Background: In 1989, the European Working Party on High Blood Pressure in the Elderly started the double-blind, placebo-controlled, Systolic Hypertension in Europe Trial to test the hypothesis that antihypertensive drug treatment would reduce the incidence of fatal and nonfatal stroke in older patients with isolated systolic hypertension. This report addresses whether the benefit of antihypertensive treatment varied according to sex, previous cardiovascular complications, age, initial blood pressure (BP), and smoking or drinking habits in an intention-to-treat analysis and explores whether the morbidity and mortality results were consistent in a per-protocol analysis.
Methods: After stratification for center, sex, and cardiovascular complications, 4695 patients 60 years of age or older with a systolic BP of 160 to 219 mm Hg and diastolic BP less than 95 mm Hg were randomized. Active treatment consisted of nitrendipine (10-40 mg/d), with the possible addition of enalapril maleate (5-20 mg/d) and/or hydrochlorothiazide (12.5-25 mg/d), titrated or combined to reduce the sitting systolic BP by at least 20 mm Hg, to below 150 mm Hg. In the control group, matching placebo tablets were employed similarly.
Results: In the intention-to-treat analysis, male sex, previous cardiovascular complications, older age, higher systolic BP, and smoking at randomization were positively and independently correlated with cardiovascular risk. Furthermore, for total (P = .009) and cardiovascular (P = .09) mortality, the benefit of antihypertensive drug treatment weakened with advancing age; for total mortality (P = .05), the benefit increased with higher systolic BP at entry, while for fatal and nonfatal stroke (P = .01), it was most evident in nonsmokers (92.5% of all patients). In the perprotocol analysis, active treatment reduced total mortality by 24% (P = .05), reduced all fatal and nonfatal cardiovascular end points by 32% (P<.001), reduced all strokes by 44% (P = .004), reduced nonfatal strokes by 48% (P = .005), and reduced all cardiac end points, including sudden death, by 26% (P = .05).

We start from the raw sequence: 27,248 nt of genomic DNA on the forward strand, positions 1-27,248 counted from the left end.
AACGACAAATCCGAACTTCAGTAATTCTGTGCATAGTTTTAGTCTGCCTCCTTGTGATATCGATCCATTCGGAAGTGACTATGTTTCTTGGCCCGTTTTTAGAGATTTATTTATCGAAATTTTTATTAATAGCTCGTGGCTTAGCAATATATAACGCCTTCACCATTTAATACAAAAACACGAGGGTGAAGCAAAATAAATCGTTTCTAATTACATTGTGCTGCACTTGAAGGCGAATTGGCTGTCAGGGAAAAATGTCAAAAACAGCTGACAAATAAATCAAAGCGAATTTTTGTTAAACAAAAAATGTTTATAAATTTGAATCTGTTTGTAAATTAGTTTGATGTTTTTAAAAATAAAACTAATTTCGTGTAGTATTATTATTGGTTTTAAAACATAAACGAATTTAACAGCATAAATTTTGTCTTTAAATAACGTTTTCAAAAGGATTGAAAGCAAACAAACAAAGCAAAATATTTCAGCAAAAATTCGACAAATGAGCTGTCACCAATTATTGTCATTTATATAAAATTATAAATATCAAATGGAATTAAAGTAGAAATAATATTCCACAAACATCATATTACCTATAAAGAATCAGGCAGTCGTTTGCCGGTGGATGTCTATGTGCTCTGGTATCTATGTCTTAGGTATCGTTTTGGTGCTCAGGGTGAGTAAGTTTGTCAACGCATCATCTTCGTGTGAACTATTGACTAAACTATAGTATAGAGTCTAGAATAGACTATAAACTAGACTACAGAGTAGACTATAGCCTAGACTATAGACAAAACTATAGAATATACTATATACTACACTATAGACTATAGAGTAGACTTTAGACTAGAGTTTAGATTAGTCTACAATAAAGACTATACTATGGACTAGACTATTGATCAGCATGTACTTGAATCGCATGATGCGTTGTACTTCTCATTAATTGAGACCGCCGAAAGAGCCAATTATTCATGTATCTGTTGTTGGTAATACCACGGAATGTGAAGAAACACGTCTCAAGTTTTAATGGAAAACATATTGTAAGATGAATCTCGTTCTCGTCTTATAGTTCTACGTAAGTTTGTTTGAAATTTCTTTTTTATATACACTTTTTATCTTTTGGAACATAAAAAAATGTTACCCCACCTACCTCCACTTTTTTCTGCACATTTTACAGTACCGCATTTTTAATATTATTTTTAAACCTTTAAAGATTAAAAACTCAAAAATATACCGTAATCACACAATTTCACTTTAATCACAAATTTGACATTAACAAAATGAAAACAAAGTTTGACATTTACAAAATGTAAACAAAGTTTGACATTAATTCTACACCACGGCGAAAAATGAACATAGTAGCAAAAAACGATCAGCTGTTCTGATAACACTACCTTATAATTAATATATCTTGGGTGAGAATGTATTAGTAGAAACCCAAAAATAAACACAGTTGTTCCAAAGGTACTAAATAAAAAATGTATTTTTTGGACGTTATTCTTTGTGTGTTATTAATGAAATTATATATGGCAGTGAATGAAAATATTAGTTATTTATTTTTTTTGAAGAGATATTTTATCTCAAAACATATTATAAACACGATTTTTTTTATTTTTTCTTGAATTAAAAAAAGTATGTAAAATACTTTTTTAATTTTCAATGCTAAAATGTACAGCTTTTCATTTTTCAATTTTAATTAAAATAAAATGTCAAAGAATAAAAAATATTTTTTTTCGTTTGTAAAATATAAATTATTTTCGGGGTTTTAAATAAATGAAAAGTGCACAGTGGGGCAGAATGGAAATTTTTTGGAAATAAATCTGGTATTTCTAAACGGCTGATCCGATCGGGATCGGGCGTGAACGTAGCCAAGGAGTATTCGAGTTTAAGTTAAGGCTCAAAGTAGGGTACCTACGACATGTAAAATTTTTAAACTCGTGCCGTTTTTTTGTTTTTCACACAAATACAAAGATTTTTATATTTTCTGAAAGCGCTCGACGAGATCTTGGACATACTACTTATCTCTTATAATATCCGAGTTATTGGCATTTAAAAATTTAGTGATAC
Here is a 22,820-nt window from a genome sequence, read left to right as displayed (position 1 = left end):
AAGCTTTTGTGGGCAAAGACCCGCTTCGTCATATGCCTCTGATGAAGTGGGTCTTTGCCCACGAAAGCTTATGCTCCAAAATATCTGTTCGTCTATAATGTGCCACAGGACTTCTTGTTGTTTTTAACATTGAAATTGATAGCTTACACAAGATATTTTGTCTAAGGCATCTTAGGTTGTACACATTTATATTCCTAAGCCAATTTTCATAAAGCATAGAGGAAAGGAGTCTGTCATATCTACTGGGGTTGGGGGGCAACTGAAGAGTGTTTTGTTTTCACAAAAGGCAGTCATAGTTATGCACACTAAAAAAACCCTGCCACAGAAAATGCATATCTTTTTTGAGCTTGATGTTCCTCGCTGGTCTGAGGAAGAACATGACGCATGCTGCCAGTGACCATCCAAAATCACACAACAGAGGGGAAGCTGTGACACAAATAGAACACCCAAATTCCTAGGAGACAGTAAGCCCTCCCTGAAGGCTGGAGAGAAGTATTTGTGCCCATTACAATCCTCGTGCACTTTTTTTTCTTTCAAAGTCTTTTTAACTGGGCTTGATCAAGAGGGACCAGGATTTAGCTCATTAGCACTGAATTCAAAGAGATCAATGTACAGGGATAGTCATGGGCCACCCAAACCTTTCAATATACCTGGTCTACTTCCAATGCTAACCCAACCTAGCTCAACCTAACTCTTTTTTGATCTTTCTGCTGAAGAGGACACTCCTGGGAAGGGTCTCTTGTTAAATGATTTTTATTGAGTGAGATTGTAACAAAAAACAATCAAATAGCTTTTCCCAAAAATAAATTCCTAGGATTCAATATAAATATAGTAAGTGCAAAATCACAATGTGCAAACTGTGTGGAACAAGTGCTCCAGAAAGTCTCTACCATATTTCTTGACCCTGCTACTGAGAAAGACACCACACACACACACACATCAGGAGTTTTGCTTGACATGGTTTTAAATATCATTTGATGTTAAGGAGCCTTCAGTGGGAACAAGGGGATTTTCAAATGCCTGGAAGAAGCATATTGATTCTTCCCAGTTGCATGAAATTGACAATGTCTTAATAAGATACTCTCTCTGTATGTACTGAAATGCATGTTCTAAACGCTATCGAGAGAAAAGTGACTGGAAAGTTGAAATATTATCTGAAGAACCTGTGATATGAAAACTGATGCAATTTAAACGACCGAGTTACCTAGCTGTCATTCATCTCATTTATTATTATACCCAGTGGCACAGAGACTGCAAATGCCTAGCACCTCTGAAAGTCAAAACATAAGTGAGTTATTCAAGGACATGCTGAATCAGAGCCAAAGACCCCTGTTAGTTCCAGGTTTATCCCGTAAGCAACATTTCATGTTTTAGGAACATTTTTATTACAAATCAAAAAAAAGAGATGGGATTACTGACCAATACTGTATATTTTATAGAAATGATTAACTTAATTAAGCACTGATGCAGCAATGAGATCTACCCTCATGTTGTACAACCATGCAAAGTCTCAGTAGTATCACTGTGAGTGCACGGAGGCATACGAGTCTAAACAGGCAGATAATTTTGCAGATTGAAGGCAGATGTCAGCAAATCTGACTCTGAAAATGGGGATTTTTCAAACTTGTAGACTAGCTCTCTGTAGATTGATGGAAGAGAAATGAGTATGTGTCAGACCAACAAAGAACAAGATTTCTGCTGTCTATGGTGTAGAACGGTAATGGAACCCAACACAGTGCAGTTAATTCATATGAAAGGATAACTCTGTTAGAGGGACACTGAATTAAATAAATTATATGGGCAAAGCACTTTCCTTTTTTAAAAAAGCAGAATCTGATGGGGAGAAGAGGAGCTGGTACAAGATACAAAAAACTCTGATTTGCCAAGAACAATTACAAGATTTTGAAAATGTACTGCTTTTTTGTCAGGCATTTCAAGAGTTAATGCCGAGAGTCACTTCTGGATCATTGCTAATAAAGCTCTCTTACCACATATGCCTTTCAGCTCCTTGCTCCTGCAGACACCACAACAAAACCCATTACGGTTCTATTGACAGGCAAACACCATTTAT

Conclusions: In elderly patients with isolated systolic hypertension, stepwise antihypertensive drug treatment, starting with the dihydropyridine calcium channel blocker nitrendipine, improves prognosis. The per-protocol analysis suggested that treating 1000 patients for 5 years would prevent 24 deaths, 54 major cardiovascular end points, 29 strokes, or 25 cardiac end points. The effects of antihypertensive drug treatment on total and cardiovascular mortality may be attenuated in very old patients.